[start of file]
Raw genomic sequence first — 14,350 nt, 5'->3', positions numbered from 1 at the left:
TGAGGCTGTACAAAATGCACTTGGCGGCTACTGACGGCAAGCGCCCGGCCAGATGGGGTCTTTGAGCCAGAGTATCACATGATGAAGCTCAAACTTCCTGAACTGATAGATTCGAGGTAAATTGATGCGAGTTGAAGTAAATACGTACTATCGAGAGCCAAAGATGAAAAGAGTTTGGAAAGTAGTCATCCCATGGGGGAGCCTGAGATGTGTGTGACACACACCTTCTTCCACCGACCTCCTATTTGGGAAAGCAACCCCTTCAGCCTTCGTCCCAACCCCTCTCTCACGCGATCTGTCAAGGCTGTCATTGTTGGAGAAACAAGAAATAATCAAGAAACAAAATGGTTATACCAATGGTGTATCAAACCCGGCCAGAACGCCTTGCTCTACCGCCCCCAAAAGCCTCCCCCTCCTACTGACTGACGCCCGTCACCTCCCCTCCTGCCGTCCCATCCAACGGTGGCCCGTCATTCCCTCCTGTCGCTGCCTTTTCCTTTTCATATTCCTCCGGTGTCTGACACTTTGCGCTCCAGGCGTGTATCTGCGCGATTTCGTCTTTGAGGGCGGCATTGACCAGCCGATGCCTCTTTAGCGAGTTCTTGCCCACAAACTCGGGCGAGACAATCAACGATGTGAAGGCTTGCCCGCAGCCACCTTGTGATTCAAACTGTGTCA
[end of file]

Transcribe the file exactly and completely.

Raw genomic sequence first — 14,350 nt, 5'->3', positions numbered from 1 at the left:
TGAGGCTGTACAAAATGCACTTGGCGGCTACTGACGGCAAGCGCCCGGCCAGATGGGGTCTTTGAGCCAGAGTATCACATGATGAAGCTCAAACTTCCTGAACTGATAGATTCGAGGTAAATTGATGCGAGTTGAAGTAAATACGTACTATCGAGAGCCAAAGATGAAAAGAGTTTGGAAAGTAGTCATCCCATGGGGGAGCCTGAGATGTGTGTGACACACACCTTCTTCCACCGACCTCCTATTTGGGAAAGCAACCCCTTCAGCCTTCGTCCCAACCCCTCTCTCACGCGATCTGTCAAGGCTGTCATTGTTGGAGAAACAAGAAATAATCAAGAAACAAAATGGTTATACCAATGGTGTATCAAACCCGGCCAGAACGCCTTGCTCTACCGCCCCCAAAAGCCTCCCCCTCCTACTGACTGACGCCCGTCACCTCCCCTCCTGCCGTCCCATCCAACGGTGGCCCGTCATTCCCTCCTGTCGCTGCCTTTTCCTTTTCATATTCCTCCGGTGTCTGACACTTTGCGCTCCAGGCGTGTATCTGCGCGATTTCGTCTTTGAGGGCGGCATTGACCAGCCGATGCCTCTTTAGCGAGTTCTTGCCCACAAACTCGGGCGAGACAATCAACGATGTGAAGGCTTGCCCGCAGCCACCTTGTGATTCAAACTGTGTCA